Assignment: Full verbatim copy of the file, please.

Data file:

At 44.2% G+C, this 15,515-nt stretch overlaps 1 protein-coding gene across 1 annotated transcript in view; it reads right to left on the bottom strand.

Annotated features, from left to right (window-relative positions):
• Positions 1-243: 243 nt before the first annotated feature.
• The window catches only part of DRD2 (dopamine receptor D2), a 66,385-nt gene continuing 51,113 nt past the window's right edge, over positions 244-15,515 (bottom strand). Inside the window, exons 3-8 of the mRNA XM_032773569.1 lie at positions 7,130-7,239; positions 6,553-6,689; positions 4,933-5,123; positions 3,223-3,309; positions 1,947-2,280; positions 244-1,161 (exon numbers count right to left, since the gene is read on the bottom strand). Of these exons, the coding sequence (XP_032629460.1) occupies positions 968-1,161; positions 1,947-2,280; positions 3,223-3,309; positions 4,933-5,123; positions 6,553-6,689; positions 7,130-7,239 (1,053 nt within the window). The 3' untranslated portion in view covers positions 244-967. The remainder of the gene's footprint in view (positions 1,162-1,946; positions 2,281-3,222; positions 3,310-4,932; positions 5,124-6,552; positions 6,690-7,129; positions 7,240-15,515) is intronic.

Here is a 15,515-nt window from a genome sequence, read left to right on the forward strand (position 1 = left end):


At 44.2% G+C, this 15,515-nt stretch overlaps 1 protein-coding gene across 1 annotated transcript in view; it reads right to left on the bottom strand.

Annotated features, from left to right (window-relative positions):
• Positions 1-243: 243 nt before the first annotated feature.
• The window catches only part of DRD2 (dopamine receptor D2), a 66,385-nt gene continuing 51,113 nt past the window's right edge, over positions 244-15,515 (bottom strand). Inside the window, exons 3-8 of the mRNA XM_032773569.1 lie at positions 7,130-7,239; positions 6,553-6,689; positions 4,933-5,123; positions 3,223-3,309; positions 1,947-2,280; positions 244-1,161 (exon numbers count right to left, since the gene is read on the bottom strand). Of these exons, the coding sequence (XP_032629460.1) occupies positions 968-1,161; positions 1,947-2,280; positions 3,223-3,309; positions 4,933-5,123; positions 6,553-6,689; positions 7,130-7,239 (1,053 nt within the window). The 3' untranslated portion in view covers positions 244-967. The remainder of the gene's footprint in view (positions 1,162-1,946; positions 2,281-3,222; positions 3,310-4,932; positions 5,124-6,552; positions 6,690-7,129; positions 7,240-15,515) is intronic.

Here is a 15,515-nt window from a genome sequence, read left to right on the forward strand (position 1 = left end):